“I want to own my data.”
That’s what we consistently hear from Total Rewards leaders who know they need to be more transparent about everything from salaries to pay equity to pay gaps — and who recognize that communicating about pay is a real challenge.
If you hand off your company’s pay equity analyses to a third party, you will eventually get the results of the analysis back. What you won’t get is the chance to dig into the data to explore what’s driving the outcomes. To communicate about pay in a consistent, accurate way, you need that deeper understanding.
Syndio’s Workplace Equity Analytics Platform helps companies do exactly that. With Syndio, you own your data — and when you own your data, you own your story. You gain the ability to “get your hands dirty” and truly understand the nuances of what’s going on with the data, so that you can talk about it with confidence. That’s an urgent requirement in the pay transparency era, when companies now have to be more transparent about everything from salaries to pay gaps.
Total Rewards leaders have always talked about their compensation philosophies, but they haven’t typically done so with the depth of detail required by pay transparency. Rewards programs were designed to manage pay within the parameters of the company’s compensation philosophy, but the details of the programs were designed for managing pay — not communicating about it. Today’s transparency era requires a whole new level of communication around pay explainability: being clear about why people are paid what they are paid.
This isn’t a job for Total Rewards alone. It’s a team effort with Legal, Comms, Talent Management, and DE&I all working together towards the shared goal of rewards that are competitive, fair, and easy to explain.
Not sure how to implement pay transparency? While every company’s pay transparency journey is different, here is an example roadmap of what year one can look like when you’re using the Syndio platform to improve and communicate about workplace equity.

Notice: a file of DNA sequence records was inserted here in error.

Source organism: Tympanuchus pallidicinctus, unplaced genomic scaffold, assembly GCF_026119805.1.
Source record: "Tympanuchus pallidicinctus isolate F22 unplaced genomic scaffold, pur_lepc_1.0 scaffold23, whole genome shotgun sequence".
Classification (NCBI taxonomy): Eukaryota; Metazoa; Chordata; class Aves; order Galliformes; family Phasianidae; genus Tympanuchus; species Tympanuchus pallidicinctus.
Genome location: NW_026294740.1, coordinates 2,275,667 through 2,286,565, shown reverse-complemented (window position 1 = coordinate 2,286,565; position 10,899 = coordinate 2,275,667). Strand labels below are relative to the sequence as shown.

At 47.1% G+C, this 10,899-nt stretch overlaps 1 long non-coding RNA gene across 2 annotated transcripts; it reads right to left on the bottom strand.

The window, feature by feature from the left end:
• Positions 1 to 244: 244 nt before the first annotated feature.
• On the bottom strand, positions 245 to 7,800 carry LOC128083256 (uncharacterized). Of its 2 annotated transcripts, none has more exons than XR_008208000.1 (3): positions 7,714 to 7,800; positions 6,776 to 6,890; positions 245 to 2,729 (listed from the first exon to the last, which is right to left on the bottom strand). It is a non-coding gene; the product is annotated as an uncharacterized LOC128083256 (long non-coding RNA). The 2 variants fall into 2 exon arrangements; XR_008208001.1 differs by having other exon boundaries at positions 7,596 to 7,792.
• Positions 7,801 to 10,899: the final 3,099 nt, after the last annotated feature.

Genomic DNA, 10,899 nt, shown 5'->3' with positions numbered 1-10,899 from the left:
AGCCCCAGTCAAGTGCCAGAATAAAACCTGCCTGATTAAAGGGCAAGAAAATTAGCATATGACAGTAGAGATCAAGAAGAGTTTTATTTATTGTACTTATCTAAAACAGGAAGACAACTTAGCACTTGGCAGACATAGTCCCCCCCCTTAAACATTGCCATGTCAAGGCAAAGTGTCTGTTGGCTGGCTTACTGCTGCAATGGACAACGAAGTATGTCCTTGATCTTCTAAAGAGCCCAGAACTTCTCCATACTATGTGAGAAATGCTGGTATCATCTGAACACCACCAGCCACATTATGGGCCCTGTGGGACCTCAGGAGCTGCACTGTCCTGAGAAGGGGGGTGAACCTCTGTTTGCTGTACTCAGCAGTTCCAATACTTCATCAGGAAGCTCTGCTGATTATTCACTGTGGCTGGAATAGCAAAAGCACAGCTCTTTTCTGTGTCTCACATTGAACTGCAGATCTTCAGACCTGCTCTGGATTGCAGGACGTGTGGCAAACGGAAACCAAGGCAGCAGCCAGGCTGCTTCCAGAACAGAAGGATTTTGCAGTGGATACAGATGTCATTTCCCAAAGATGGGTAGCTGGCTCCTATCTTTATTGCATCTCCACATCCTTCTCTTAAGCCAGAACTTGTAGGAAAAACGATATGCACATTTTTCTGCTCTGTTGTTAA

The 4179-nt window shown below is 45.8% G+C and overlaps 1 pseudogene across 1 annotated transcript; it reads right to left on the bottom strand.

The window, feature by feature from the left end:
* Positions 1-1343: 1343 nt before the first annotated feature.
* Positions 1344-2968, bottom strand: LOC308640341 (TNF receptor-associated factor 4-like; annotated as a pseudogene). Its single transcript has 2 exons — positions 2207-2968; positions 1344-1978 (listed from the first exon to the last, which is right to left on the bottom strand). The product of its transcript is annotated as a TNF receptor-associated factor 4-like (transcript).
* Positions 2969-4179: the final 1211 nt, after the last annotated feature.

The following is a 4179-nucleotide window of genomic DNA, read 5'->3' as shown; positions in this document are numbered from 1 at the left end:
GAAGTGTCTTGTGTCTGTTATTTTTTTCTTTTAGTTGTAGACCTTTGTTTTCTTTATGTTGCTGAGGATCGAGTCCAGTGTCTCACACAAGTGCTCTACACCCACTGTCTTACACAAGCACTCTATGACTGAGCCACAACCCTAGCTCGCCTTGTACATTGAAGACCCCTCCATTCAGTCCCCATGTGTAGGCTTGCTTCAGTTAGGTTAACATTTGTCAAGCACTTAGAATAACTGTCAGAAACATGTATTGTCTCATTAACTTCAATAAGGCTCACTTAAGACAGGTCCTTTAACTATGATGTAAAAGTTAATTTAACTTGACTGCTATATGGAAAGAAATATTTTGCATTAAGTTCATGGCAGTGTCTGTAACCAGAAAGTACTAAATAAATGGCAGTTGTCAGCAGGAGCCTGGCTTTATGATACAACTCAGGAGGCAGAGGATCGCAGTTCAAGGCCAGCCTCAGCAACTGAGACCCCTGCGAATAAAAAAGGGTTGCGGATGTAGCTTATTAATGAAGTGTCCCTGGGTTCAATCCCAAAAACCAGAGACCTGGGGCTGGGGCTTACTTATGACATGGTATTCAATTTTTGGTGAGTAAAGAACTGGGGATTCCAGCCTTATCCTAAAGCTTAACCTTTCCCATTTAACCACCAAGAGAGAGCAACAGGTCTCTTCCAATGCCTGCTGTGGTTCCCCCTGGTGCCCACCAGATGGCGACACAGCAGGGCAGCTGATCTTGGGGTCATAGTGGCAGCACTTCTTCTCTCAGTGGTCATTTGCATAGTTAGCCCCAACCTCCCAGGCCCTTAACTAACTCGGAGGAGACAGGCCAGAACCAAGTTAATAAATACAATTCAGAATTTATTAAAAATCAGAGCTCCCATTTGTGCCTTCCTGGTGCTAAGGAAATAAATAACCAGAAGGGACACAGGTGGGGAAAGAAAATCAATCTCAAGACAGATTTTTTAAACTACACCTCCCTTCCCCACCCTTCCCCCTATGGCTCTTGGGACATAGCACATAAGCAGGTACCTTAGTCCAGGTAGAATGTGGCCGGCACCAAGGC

Pay transparency roadmap example: Year one
|Stakeholders||Focus Area||Action Items||Resources|
|Total Rewards||Align on compensation policies and prepare to post salary ranges.||
→ Analyze compensation policies with Pay Policy Analytics for fairness and consistency.
→ Use Pay Finder to establish salary ranges that are externally competitive, internally equitable, and easy to explain to employees.
→ Consider creating narrow ranges (e.g., function- or job-based).
→ Publish salary ranges where legally required.
How to Rethink Your Compensation Programs in the Pay Transparency Era
How to Set Salary Ranges that Are Useful, Fair, and Explainable
5 Steps to Build Your Job Architecture and Ensure Pay Equity All At Once
|Legal||Assess global reporting needs and inventory disclosure requests.||→ Leverage PayEQ Global Pay Reports to reduce compliance risks and ensure accurate report filings.||
Streamline Your Global Pay Gap Reporting
Global Pay Reporting Laws Cheat Sheet
|Total Rewards + Legal||Establish a foundation of pay equity.||
→ Onboard PayEQ and conduct baseline pay equity analysis (e.g., base salary, total cash, equity; performance ratings analysis.)
→ Create a baseline analysis process and protocols.
→ Outline your cadence for continued pay equity analyses.
→ Report on pay equity analysis results to leadership.
→ Conduct root cause analyses and integrate with findings from Total Rewards policy and process reviews.
The New Way to Fair Pay
U.S. Pay Scale Transparency Legislation Cheat Sheet
|Total Rewards + Legal + Comms||Develop pay transparency communications strategy.||
→ Create your disclosure strategy.
→ Create a consistent, yet tailored narrative for every audience (e.g., leadership, board, employees, job seekers, etc.).
→ Execute on the disclosure strategy and determine what data, insights, and HR metrics to include in ESG / DEI / board reports.
The Workplace Equity Communications Playbook
The Workplace Equity Communications Lookbook
Four-part series: The ‘S’ in ESG
5 Tips from the Experts for Communicating about Workplace Equity to Your Board
How Boards Can Better Advise on Pay Equity [PDF]
|Total Rewards + Talent Management||Educate and train managers on how to discuss pay transparency.||